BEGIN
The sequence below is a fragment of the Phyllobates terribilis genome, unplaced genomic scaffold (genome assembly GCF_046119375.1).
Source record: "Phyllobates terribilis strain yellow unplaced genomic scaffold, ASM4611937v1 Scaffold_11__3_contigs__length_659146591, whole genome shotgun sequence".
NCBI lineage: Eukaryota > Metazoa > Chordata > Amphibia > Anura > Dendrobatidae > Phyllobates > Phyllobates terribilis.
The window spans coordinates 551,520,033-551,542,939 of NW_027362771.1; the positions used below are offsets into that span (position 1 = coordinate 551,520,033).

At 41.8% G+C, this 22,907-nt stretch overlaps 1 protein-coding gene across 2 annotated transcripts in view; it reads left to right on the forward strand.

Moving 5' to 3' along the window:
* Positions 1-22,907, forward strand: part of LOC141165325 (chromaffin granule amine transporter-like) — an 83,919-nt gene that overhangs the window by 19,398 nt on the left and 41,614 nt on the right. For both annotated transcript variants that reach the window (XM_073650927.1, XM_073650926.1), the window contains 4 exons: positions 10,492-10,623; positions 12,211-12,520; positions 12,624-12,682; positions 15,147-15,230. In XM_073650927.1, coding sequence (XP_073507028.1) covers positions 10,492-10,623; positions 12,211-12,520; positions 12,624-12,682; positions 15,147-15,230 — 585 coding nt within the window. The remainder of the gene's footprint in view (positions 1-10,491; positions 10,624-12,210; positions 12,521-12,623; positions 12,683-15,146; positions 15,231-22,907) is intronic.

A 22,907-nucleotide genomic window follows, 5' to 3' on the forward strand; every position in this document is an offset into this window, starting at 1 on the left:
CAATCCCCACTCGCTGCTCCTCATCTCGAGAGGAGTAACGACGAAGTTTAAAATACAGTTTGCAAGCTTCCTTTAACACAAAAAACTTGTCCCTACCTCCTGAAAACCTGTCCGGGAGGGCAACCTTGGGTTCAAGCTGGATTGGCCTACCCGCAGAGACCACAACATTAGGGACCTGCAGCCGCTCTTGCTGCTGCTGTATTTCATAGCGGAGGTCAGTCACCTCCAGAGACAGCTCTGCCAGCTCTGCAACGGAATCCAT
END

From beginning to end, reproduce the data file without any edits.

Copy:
The sequence below is a fragment of the Phyllobates terribilis genome, unplaced genomic scaffold (genome assembly GCF_046119375.1).
Source record: "Phyllobates terribilis strain yellow unplaced genomic scaffold, ASM4611937v1 Scaffold_11__3_contigs__length_659146591, whole genome shotgun sequence".
NCBI lineage: Eukaryota > Metazoa > Chordata > Amphibia > Anura > Dendrobatidae > Phyllobates > Phyllobates terribilis.
The window spans coordinates 551,520,033-551,542,939 of NW_027362771.1; the positions used below are offsets into that span (position 1 = coordinate 551,520,033).

At 41.8% G+C, this 22,907-nt stretch overlaps 1 protein-coding gene across 2 annotated transcripts in view; it reads left to right on the forward strand.

Moving 5' to 3' along the window:
* Positions 1-22,907, forward strand: part of LOC141165325 (chromaffin granule amine transporter-like) — an 83,919-nt gene that overhangs the window by 19,398 nt on the left and 41,614 nt on the right. For both annotated transcript variants that reach the window (XM_073650927.1, XM_073650926.1), the window contains 4 exons: positions 10,492-10,623; positions 12,211-12,520; positions 12,624-12,682; positions 15,147-15,230. In XM_073650927.1, coding sequence (XP_073507028.1) covers positions 10,492-10,623; positions 12,211-12,520; positions 12,624-12,682; positions 15,147-15,230 — 585 coding nt within the window. The remainder of the gene's footprint in view (positions 1-10,491; positions 10,624-12,210; positions 12,521-12,623; positions 12,683-15,146; positions 15,231-22,907) is intronic.

A 22,907-nucleotide genomic window follows, 5' to 3' on the forward strand; every position in this document is an offset into this window, starting at 1 on the left:
CAATCCCCACTCGCTGCTCCTCATCTCGAGAGGAGTAACGACGAAGTTTAAAATACAGTTTGCAAGCTTCCTTTAACACAAAAAACTTGTCCCTACCTCCTGAAAACCTGTCCGGGAGGGCAACCTTGGGTTCAAGCTGGATTGGCCTACCCGCAGAGACCACAACATTAGGGACCTGCAGCCGCTCTTGCTGCTGCTGTATTTCATAGCGGAGGTCAGTCACCTCCAGAGACAGCTCTGCCAGCTCTGCAACGGAATCCAT